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Title: Abdominal wall hernias : symptoms and outcome
Author: Chung, Lucia P. S.
ISNI:       0000 0004 5347 0225
Awarding Body: University of Glasgow
Current Institution: University of Glasgow
Date of Award: 2014
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Introduction and Aims Pain is the most common symptom associated with hernias but there is little in the literature on its effects on an individual’s physical activity or quality of life. Up to one-third of patients with an inguinal hernia have no symptoms from the hernia. Repair of a ventral hernia is a common operation and increasing in frequency. Many operations for hernia are on patients with minimal symptoms but data on outcomes are lacking. The aims of the studies are to: assess the frequency of pain and its effects on physical activity and quality of life in patients with inguinal and ventral hernias; to determine the long term outcome of patients with a painless inguinal hernia randomised to observation or operation; to assess the long term outcomes of patients with an asymptomatic ventral hernia managed by a period of observation; and to examine the incidence of umbilical hernias in a general adult population and establish the long term outcome of patients with an umbilical hernia. Patients and Methods All patients undergoing operation for an elective inguinal or ventral hernia over a 16 month period were asked to complete a questionnaire recording data on baseline characteristics, a 4-point Verbal Rating Scale (VRS) and Visual Analogue Scale (VAS) of their pain. They also completed the short form Brief Pain Inventory (BPI) to assess pain severity and interference. 160 men aged 55 years or more with an asymptomatic inguinal hernia were randomised to observation or operation. Clinical follow up was undertaken at a median of 5 years and final follow up at a minimum of 6 years from randomisation. Ventral hernia patients presenting to a surgical clinic over a one year period were identified and those who were asymptomatic were followed up either by annual clinical examination or review of their electronic case records. All new patient referrals to a general surgical clinic over a year without a previous history of abdominal surgery were examined for clinical evidence of an umbilical hernia. All general practitioner referrals with an umbilical hernia were assessed for symptoms and both groups were followed up by review of their electronic case records. Results 124 patients (72 inguinal, 52 ventral), completed the pain questionnaire and 93 (75%) registered pain on the BPI. There was good correlation between VRS, VAS and BPI scores (Correlation Coefficient >0.8). Patients with a ventral hernia had more pain (P=0.037), interference with mood (P=0.027), sleep (P=0.004), relations with other people (P=0.019), and enjoyment of life (P=0.029) than their inguinal hernia counterparts. At a median follow up of 7•5 (range 6•2–8•2) years in patients with an asymptomatic inguinal hernia randomised to observation or operation, 46 of the 80 in the observation group had converted to an operation. The estimated conversion rate for the observation group using the Kaplan–Meier method was 16% (95 % confidence interval 9 to 26%) at 1 year, and 72% (59 to 84%) at 7•5 years. The main reason for conversion was pain in 33 men, and two presented with an acute hernia. Over a one year period 112 patients were identified with 115 ventral hernias. 62 (55%) had an asymptomatic hernia, 14 of whom opted for operation. 48 patients with 50 asymptomatic hernias participated in the study. At a median follow up of 6.2 years (IQR 5.8-6.9 years) 3 (6%) patients converted to operation due to pain. The incidence of umbilical hernia in the general population was 2.4% (15 or 622 patients) and all were asymptomatic with only 2 who were aware of their hernia. 36 patients were referred by their general practitioner for assessment of an umbilical hernia and 18 were asymptomatic. 28 of the 36 underwent operation of which 3 (Kaplan-Meier estimate 10% (95% CI 3% – 30%)) required re-operation for a recurrent hernia at a median follow-up of 6.1 years (IQR 5.8 – 6.2 years). Of the 15 patients with an incidental hernia, 2 (Kaplan-Meier estimate 15% (95% CI 3% – 44%)) required an operation for pain at a median follow-up of 6.1 years (IQR 5.9 – 6.4 years). Conclusions The BPI is an easy and effective way of assessing pain and its impact on physical activity and quality of life in patients with an inguinal or ventral hernia. Most patients with a painless inguinal hernia develop symptoms over time and will require an operation therefore surgical repair is recommended for medically fit patients with a painless inguinal hernia. In contrast, a policy of non-operation is a satisfactory alternative for patients with an asymptomatic ventral hernia although further studies in this area are required to confirm these outcomes. Umbilical hernias are common in the adult population and most cause no symptoms and are unlikely to become symptomatic. Clinical trials are necessary to assess the value of operation in patients with an asymptomatic umbilical hernia.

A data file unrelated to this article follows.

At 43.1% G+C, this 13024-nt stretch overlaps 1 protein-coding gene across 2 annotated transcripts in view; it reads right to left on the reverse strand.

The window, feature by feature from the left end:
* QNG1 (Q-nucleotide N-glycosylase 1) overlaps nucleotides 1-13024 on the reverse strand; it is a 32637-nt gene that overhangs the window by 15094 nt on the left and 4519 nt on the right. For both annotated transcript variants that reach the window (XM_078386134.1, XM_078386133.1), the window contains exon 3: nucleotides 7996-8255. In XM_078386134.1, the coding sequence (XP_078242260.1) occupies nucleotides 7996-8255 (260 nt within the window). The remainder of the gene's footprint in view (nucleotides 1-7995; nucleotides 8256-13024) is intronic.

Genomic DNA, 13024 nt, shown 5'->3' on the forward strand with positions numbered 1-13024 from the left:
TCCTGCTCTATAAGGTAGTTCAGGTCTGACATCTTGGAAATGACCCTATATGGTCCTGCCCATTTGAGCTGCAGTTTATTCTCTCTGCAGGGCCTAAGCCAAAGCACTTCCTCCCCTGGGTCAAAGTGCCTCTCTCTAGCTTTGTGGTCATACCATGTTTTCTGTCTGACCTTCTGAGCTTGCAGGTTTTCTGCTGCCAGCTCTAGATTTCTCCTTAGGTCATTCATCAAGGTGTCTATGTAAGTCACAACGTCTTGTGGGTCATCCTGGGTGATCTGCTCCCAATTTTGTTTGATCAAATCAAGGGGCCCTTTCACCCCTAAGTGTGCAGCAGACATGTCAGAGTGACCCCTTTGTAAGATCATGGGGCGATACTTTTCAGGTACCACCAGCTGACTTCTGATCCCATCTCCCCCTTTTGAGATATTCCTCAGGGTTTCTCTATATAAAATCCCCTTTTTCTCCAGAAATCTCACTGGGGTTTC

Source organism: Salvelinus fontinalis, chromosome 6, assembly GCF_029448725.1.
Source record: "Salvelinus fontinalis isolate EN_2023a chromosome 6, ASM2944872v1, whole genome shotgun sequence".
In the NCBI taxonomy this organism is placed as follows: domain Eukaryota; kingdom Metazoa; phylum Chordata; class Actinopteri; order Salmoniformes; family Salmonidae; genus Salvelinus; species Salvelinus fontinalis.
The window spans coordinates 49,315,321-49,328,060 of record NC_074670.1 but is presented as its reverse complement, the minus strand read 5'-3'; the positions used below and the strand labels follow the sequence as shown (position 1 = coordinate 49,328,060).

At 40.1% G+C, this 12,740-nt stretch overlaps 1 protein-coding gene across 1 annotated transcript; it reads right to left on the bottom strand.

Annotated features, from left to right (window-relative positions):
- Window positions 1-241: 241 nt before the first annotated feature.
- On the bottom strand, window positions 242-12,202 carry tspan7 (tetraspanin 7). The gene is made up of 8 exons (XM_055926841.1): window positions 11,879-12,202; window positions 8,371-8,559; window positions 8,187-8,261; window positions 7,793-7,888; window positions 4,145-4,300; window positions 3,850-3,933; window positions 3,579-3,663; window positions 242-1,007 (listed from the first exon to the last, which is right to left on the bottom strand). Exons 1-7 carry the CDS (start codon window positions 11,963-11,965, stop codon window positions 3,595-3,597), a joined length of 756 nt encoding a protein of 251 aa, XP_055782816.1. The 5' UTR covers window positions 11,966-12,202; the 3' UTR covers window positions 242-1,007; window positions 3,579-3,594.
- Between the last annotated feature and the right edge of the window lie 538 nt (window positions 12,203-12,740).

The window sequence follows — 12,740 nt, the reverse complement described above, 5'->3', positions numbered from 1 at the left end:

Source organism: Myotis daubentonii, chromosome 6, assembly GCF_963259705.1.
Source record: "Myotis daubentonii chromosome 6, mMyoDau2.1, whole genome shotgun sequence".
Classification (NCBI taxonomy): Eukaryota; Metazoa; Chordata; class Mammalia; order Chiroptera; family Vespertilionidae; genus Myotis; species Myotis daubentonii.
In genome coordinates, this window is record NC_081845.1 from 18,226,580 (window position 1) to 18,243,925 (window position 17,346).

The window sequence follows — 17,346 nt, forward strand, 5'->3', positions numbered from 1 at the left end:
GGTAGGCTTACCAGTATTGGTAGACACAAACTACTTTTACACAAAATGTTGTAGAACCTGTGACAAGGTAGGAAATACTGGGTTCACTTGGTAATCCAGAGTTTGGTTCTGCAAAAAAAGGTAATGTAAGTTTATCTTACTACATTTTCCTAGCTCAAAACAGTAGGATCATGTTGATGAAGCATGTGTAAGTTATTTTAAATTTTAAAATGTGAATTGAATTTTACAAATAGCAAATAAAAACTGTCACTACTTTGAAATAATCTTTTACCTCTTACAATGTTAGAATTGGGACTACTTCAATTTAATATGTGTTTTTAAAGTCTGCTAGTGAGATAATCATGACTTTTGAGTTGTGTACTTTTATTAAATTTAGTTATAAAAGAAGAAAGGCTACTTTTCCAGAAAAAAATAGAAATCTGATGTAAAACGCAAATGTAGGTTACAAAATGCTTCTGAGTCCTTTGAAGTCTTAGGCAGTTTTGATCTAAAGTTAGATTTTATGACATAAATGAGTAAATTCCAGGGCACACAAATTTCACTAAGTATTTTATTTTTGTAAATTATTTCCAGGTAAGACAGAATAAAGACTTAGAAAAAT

Supervisor: Not available Sponsor: Not available
Qualification Name: Thesis (M.D.) Qualification Level: Doctoral
EThOS ID:  DOI: Not available
Keywords: RD Surgery